Are you rich? Have you landed your dream job? If so, how did you do it?

Oct 27, 2017
13,377
I believe you call yourself rich when you never have to work again, never have to stress about bills, and can go anywhere you want on an unlimited budget (not so extreme you'd buy a yacht or jet or spend $10k an hour). I could stop playing poker and live a life of OK luxury, but I'd never do that.
Yeah, this is probably as close to it as you can get. When you basically make enough passive income that you don't actually have to hold a job and still do what you want
 

Jeronimo

Member
Nov 16, 2017
1,285
Anyone ever feel like they don't enjoy any kind of work and just all around depressed about this domain of life?
It depends on what you expect from work and what your work experience has been. For me, it's a means to an end. Not even in a negative way, but my work funds the rest of my life. I'm not actively looking for fulfillment or satisfaction from every single day at the office and I work in public service and mostly enjoy my job. I get that from contributing to future family and personal goals, from the time spent away from work, and the experiences and comforts it allows.

If I worked 12+ hour shifts doing manual labor or in a factory to just scrape by, I'd have a different perspective.
 

Aerogamer

Member
Oct 25, 2017
398
I do well, I am happy with my station in life.

In terms of my job, a lot of you in about 2 years will hopefully start using something I designed a significant part of. :) That makes me happiest. I am a few levels away from my dream job though.
 

smoothj

The Fallen
Oct 27, 2017
687
Definitely not rich but my wife and I make enough to have everything we need or want.

For me, it's all a about perspective. I have a beautiful wife, life long friends, a loving supportive family, and barbeques on weekends with said friends and fam. Live in an awesome city. Honestly I don't need anything else. Maybe a kid in a year or two. Life is pretty damn good right now.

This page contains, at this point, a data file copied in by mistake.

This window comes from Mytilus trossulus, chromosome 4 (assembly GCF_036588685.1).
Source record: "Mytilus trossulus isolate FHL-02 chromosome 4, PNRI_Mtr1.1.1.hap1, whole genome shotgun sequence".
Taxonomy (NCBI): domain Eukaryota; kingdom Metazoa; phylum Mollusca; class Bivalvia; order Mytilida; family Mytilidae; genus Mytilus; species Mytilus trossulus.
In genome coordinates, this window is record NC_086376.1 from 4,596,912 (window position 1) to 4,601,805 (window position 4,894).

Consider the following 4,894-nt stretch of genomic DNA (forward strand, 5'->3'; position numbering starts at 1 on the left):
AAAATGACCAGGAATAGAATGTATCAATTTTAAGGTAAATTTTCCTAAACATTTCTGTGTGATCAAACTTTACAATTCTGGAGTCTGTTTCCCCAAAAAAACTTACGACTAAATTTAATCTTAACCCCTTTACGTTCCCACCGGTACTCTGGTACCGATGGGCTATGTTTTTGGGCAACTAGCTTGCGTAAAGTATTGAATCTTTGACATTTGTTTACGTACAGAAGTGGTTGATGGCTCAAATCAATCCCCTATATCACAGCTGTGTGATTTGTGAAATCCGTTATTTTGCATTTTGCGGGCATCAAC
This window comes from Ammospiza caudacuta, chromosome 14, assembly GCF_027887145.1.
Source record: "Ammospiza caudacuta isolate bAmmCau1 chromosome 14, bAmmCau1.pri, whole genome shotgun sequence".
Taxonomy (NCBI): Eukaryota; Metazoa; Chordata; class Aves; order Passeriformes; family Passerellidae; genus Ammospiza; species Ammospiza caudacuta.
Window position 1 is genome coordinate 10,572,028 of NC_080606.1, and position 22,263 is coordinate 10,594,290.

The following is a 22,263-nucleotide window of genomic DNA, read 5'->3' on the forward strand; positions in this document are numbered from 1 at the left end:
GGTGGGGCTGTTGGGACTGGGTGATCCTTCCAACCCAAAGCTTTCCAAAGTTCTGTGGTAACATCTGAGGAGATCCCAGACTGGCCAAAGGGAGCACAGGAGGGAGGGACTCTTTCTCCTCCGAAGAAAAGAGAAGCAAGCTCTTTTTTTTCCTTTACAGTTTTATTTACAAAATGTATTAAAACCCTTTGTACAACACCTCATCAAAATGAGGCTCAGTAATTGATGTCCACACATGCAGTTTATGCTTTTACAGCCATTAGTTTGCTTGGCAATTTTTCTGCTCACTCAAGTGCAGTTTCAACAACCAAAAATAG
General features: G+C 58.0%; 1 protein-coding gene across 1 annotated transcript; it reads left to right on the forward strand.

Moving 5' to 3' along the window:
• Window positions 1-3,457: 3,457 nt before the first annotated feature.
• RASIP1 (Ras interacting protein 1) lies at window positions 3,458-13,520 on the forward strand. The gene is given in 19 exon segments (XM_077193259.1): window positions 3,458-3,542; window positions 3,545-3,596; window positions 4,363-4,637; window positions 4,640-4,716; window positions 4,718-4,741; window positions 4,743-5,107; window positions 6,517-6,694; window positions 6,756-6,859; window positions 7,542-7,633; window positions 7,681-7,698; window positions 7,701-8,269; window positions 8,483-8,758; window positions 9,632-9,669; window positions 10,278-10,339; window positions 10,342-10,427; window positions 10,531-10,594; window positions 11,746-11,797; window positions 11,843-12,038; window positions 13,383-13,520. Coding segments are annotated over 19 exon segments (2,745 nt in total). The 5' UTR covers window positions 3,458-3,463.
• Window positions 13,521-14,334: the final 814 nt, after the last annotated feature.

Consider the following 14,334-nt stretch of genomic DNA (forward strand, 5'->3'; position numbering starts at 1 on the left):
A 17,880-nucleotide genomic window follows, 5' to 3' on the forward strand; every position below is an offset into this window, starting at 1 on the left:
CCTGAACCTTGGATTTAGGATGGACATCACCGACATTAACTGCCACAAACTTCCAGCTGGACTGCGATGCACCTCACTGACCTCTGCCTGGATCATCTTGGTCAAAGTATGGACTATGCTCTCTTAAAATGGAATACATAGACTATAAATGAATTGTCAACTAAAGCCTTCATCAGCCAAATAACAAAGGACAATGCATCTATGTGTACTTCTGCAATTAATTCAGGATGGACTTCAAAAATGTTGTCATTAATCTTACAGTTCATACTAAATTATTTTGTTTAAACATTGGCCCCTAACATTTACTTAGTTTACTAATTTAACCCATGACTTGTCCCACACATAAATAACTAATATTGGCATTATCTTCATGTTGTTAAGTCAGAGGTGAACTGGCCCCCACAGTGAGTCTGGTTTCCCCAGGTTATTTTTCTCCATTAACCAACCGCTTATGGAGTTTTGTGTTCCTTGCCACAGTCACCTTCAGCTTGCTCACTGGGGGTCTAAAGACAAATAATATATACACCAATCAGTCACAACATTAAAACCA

As for dream job.. probably not but I'm so efficient at it that it's practically stress free with lots of freedom to boot. No complaints here.
 

Monkeyball

Alt Account
Banned
Aug 19, 2018
725
Someone in this thread is actually posting pictures to prove the internet he has money? Hah.

This week I saw someone with his Ferarri parked right next to the terrace he was having a drink at, so he could see people drool over it. That's so sad.
 

Concelhaut

Member
Jun 10, 2019
501
No I don’t have my dream job because I figured out I’m not bright enough (Scientist)

I feel rich though even though I’ll make way less than my colleagues (future doctor)
 

Axelotl

Avenger
Oct 28, 2017
1,335
Hamm, Germany
My son of 4 months is perfectly healthy and awesome. MY wife is awesome. I don't have debt but savings. I have a good paying job with a good perspective and I live in country that has many security nets to help me If I stumble or fall.

I do feel rich, secure and free.
 

Concelhaut

Member
Jun 10, 2019
501
I believe you call yourself rich when you never have to work again, never have to stress about bills, and can go anywhere you want on an unlimited budget (not so extreme you'd buy a yacht or jet or spend $10k an hour). I could stop playing poker and live a life of OK luxury, but I'd never do that.
That’s a pretty harsh definition.
That’s not rich. That’s royalty
 

SABO.

Member
Nov 6, 2017
2,587